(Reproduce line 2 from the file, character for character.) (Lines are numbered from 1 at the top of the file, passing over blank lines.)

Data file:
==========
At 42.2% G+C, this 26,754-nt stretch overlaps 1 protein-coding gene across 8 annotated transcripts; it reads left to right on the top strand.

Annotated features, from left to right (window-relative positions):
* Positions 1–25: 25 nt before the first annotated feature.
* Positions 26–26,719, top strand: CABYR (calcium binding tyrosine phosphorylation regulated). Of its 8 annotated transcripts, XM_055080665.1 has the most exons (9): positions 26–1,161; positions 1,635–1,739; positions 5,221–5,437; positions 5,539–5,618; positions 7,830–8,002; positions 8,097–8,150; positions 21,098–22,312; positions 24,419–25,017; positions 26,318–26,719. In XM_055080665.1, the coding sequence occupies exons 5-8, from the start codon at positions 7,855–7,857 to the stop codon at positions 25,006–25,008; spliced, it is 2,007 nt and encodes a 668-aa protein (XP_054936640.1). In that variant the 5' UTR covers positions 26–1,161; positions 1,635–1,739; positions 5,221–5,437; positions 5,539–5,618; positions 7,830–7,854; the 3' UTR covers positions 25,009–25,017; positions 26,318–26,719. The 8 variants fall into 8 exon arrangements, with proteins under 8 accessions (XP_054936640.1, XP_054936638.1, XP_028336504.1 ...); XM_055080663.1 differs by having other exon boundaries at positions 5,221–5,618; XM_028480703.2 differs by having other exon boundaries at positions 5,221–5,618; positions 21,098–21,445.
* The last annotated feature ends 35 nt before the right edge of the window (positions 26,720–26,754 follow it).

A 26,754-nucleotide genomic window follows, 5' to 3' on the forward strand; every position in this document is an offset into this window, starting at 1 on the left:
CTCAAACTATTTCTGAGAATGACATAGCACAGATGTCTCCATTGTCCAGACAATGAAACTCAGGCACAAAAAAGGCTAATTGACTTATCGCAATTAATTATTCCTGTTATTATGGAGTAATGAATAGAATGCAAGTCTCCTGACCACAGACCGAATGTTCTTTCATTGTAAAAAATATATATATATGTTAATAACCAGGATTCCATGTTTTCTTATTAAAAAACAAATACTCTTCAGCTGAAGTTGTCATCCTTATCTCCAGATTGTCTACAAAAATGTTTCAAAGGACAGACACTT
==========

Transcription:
Annotated features, from left to right (window-relative positions):